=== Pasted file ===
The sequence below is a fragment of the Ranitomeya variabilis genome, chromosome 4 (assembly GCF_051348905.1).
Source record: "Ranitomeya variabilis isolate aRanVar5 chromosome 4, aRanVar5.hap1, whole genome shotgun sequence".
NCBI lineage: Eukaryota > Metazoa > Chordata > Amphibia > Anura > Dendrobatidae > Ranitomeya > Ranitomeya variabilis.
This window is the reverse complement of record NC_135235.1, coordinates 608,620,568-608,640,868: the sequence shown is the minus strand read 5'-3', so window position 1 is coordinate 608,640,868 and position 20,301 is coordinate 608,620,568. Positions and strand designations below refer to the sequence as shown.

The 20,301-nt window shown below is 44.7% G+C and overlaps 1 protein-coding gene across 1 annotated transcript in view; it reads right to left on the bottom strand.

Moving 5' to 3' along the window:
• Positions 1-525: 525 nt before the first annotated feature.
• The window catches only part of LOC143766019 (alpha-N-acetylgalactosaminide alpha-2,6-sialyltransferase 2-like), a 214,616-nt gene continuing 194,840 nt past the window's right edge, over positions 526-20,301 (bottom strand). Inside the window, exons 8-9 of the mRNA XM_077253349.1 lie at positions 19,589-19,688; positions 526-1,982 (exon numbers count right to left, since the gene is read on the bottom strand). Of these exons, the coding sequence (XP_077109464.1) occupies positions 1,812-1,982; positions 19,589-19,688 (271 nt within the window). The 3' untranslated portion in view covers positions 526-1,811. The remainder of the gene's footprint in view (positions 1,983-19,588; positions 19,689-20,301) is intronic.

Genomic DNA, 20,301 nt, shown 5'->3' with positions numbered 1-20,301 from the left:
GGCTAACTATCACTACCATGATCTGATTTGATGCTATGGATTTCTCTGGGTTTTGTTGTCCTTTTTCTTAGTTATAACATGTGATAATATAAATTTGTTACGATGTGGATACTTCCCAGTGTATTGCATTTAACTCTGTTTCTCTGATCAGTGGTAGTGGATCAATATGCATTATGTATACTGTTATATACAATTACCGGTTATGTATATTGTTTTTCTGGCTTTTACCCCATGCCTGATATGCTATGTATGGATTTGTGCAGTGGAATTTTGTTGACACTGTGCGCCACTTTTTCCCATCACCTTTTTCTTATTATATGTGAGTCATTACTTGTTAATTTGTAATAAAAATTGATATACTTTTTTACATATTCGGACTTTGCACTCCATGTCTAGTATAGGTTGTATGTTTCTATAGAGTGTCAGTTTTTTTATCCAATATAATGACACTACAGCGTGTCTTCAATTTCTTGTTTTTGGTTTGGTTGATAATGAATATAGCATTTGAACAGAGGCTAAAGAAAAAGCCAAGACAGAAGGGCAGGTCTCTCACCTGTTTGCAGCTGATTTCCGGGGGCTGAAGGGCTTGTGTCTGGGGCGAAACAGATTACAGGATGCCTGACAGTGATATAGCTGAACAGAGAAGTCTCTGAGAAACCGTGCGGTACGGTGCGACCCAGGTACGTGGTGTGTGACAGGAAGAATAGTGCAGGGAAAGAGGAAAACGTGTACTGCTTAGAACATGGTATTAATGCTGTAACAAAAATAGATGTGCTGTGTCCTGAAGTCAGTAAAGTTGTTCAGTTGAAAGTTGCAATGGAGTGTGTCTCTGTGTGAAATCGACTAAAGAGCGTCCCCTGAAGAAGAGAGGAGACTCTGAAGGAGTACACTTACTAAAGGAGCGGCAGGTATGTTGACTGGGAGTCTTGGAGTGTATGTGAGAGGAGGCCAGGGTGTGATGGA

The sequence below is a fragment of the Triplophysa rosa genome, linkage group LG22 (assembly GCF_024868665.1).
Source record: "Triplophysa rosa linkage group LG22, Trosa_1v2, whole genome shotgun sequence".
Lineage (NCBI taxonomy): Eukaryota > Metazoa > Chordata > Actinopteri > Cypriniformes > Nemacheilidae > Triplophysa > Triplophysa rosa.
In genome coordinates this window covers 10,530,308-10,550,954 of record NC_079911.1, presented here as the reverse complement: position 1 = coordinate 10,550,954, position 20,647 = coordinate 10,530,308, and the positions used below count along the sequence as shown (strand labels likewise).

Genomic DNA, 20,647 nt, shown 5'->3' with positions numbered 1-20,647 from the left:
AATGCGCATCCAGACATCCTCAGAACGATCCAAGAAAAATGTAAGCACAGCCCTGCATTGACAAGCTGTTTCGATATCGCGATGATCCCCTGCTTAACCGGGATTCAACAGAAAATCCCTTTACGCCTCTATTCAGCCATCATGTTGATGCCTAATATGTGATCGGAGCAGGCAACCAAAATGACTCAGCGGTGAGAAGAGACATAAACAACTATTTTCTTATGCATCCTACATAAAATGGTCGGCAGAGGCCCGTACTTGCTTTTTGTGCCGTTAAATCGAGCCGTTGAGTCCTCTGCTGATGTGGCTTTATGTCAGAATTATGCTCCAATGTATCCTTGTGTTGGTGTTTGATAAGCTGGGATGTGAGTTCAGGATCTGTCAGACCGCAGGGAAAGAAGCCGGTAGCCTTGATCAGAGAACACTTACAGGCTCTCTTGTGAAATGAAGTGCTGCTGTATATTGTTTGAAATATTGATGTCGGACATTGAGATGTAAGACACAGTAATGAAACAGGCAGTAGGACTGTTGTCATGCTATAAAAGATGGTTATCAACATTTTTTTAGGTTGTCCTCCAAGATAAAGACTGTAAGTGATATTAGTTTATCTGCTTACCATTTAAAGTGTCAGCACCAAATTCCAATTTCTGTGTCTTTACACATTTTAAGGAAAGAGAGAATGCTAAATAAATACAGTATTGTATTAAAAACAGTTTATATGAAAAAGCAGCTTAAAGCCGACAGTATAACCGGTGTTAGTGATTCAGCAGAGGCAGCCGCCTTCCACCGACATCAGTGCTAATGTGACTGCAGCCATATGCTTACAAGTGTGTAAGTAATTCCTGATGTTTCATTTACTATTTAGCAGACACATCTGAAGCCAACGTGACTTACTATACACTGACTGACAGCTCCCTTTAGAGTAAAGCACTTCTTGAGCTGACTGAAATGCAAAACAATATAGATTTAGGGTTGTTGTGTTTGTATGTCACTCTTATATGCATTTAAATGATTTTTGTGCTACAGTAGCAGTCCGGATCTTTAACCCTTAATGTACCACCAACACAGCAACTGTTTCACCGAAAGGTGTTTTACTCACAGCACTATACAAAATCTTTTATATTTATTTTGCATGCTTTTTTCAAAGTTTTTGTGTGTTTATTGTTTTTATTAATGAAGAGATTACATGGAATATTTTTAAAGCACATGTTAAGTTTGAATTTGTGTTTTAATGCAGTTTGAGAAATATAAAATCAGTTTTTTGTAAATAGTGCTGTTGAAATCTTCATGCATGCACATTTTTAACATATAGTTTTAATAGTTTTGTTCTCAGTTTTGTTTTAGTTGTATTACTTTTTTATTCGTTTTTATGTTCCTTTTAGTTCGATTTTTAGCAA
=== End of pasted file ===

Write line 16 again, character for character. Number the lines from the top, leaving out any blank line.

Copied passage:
AATGCGCATCCAGACATCCTCAGAACGATCCAAGAAAAATGTAAGCACAGCCCTGCATTGACAAGCTGTTTCGATATCGCGATGATCCCCTGCTTAACCGGGATTCAACAGAAAATCCCTTTACGCCTCTATTCAGCCATCATGTTGATGCCTAATATGTGATCGGAGCAGGCAACCAAAATGACTCAGCGGTGAGAAGAGACATAAACAACTATTTTCTTATGCATCCTACATAAAATGGTCGGCAGAGGCCCGTACTTGCTTTTTGTGCCGTTAAATCGAGCCGTTGAGTCCTCTGCTGATGTGGCTTTATGTCAGAATTATGCTCCAATGTATCCTTGTGTTGGTGTTTGATAAGCTGGGATGTGAGTTCAGGATCTGTCAGACCGCAGGGAAAGAAGCCGGTAGCCTTGATCAGAGAACACTTACAGGCTCTCTTGTGAAATGAAGTGCTGCTGTATATTGTTTGAAATATTGATGTCGGACATTGAGATGTAAGACACAGTAATGAAACAGGCAGTAGGACTGTTGTCATGCTATAAAAGATGGTTATCAACATTTTTTTAGGTTGTCCTCCAAGATAAAGACTGTAAGTGATATTAGTTTATCTGCTTACCATTTAAAGTGTCAGCACCAAATTCCAATTTCTGTGTCTTTACACATTTTAAGGAAAGAGAGAATGCTAAATAAATACAGTATTGTATTAAAAACAGTTTATATGAAAAAGCAGCTTAAAGCCGACAGTATAACCGGTGTTAGTGATTCAGCAGAGGCAGCCGCCTTCCACCGACATCAGTGCTAATGTGACTGCAGCCATATGCTTACAAGTGTGTAAGTAATTCCTGATGTTTCATTTACTATTTAGCAGACACATCTGAAGCCAACGTGACTTACTATACACTGACTGACAGCTCCCTTTAGAGTAAAGCACTTCTTGAGCTGACTGAAATGCAAAACAATATAGATTTAGGGTTGTTGTGTTTGTATGTCACTCTTATATGCATTTAAATGATTTTTGTGCTACAGTAGCAGTCCGGATCTTTAACCCTTAATGTACCACCAACACAGCAACTGTTTCACCGAAAGGTGTTTTACTCACAGCACTATACAAAATCTTTTATATTTATTTTGCATGCTTTTTTCAAAGTTTTTGTGTGTTTATTGTTTTTATTAATGAAGAGATTACATGGAATATTTTTAAAGCACATGTTAAGTTTGAATTTGTGTTTTAATGCAGTTTGAGAAATATAAAATCAGTTTTTTGTAAATAGTGCTGTTGAAATCTTCATGCATGCACATTTTTAACATATAGTTTTAATAGTTTTGTTCTCAGTTTTGTTTTAGTTGTATTACTTTTTTATTCGTTTTTATGTTCCTTTTAGTTCGATTTTTAGCAA